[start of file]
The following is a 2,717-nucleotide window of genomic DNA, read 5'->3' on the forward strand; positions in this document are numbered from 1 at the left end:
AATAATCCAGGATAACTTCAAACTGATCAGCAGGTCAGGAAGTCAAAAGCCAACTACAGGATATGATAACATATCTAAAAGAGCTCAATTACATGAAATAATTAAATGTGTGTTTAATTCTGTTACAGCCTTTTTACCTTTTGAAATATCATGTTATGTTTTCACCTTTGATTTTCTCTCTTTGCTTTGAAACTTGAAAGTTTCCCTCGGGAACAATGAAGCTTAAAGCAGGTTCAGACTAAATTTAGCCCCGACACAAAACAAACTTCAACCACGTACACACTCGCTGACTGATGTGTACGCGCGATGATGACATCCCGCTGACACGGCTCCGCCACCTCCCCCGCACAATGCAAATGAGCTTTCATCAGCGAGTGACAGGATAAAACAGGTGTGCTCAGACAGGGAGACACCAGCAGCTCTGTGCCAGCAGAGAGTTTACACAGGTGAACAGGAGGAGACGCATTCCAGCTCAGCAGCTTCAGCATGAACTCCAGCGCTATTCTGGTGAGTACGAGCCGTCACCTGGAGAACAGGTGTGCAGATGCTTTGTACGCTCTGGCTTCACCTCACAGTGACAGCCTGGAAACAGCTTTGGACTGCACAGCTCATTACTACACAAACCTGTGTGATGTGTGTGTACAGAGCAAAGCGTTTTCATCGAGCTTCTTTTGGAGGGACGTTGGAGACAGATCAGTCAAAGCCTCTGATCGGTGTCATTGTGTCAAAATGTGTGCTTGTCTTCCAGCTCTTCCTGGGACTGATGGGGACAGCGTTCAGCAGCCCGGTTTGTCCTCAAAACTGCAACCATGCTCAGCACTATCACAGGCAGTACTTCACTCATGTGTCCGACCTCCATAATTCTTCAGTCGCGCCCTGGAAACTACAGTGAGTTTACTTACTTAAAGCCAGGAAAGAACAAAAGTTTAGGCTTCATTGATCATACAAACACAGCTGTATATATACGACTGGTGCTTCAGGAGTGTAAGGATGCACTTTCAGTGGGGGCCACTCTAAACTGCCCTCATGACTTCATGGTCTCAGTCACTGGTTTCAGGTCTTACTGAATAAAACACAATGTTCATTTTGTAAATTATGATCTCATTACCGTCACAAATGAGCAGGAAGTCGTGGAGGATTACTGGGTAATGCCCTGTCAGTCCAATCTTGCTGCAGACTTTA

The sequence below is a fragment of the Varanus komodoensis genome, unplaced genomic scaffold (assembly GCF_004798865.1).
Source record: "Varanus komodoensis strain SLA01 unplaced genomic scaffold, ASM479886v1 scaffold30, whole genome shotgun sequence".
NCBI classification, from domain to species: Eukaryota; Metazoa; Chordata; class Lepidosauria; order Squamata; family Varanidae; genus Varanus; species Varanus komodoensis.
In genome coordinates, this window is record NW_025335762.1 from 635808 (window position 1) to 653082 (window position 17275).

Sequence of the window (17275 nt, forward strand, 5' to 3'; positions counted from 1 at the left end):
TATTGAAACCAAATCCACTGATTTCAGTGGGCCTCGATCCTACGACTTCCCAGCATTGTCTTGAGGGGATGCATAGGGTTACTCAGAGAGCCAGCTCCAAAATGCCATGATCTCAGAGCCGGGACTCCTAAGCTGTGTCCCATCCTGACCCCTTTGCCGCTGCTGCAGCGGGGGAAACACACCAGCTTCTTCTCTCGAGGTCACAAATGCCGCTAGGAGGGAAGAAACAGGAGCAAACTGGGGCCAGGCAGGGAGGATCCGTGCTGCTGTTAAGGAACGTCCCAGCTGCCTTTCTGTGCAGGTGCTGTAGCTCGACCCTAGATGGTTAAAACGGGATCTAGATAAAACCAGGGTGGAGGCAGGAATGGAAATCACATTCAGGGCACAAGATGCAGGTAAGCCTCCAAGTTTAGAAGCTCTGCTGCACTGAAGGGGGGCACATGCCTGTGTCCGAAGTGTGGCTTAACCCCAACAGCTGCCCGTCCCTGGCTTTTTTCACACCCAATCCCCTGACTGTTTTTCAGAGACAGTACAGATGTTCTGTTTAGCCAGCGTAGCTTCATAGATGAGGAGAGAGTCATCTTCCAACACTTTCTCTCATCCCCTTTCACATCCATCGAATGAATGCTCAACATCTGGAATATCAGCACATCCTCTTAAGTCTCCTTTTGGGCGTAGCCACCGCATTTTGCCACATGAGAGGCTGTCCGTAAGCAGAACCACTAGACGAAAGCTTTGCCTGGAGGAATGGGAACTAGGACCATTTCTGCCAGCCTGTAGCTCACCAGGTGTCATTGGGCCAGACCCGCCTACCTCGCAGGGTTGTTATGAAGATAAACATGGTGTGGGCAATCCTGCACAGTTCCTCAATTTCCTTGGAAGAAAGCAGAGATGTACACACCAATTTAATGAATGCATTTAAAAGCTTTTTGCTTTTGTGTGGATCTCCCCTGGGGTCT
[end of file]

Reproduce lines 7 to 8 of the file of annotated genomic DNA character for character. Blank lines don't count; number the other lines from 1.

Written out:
Sequence of the window (17275 nt, forward strand, 5' to 3'; positions counted from 1 at the left end):
TATTGAAACCAAATCCACTGATTTCAGTGGGCCTCGATCCTACGACTTCCCAGCATTGTCTTGAGGGGATGCATAGGGTTACTCAGAGAGCCAGCTCCAAAATGCCATGATCTCAGAGCCGGGACTCCTAAGCTGTGTCCCATCCTGACCCCTTTGCCGCTGCTGCAGCGGGGGAAACACACCAGCTTCTTCTCTCGAGGTCACAAATGCCGCTAGGAGGGAAGAAACAGGAGCAAACTGGGGCCAGGCAGGGAGGATCCGTGCTGCTGTTAAGGAACGTCCCAGCTGCCTTTCTGTGCAGGTGCTGTAGCTCGACCCTAGATGGTTAAAACGGGATCTAGATAAAACCAGGGTGGAGGCAGGAATGGAAATCACATTCAGGGCACAAGATGCAGGTAAGCCTCCAAGTTTAGAAGCTCTGCTGCACTGAAGGGGGGCACATGCCTGTGTCCGAAGTGTGGCTTAACCCCAACAGCTGCCCGTCCCTGGCTTTTTTCACACCCAATCCCCTGACTGTTTTTCAGAGACAGTACAGATGTTCTGTTTAGCCAGCGTAGCTTCATAGATGAGGAGAGAGTCATCTTCCAACACTTTCTCTCATCCCCTTTCACATCCATCGAATGAATGCTCAACATCTGGAATATCAGCACATCCTCTTAAGTCTCCTTTTGGGCGTAGCCACCGCATTTTGCCACATGAGAGGCTGTCCGTAAGCAGAACCACTAGACGAAAGCTTTGCCTGGAGGAATGGGAACTAGGACCATTTCTGCCAGCCTGTAGCTCACCAGGTGTCATTGGGCCAGACCCGCCTACCTCGCAGGGTTGTTATGAAGATAAACATGGTGTGGGCAATCCTGCACAGTTCCTCAATTTCCTTGGAAGAAAGCAGAGATGTACACACCAATTTAATGAATGCATTTAAAAGCTTTTTGCTTTTGTGTGGATCTCCCCTGGGGTCT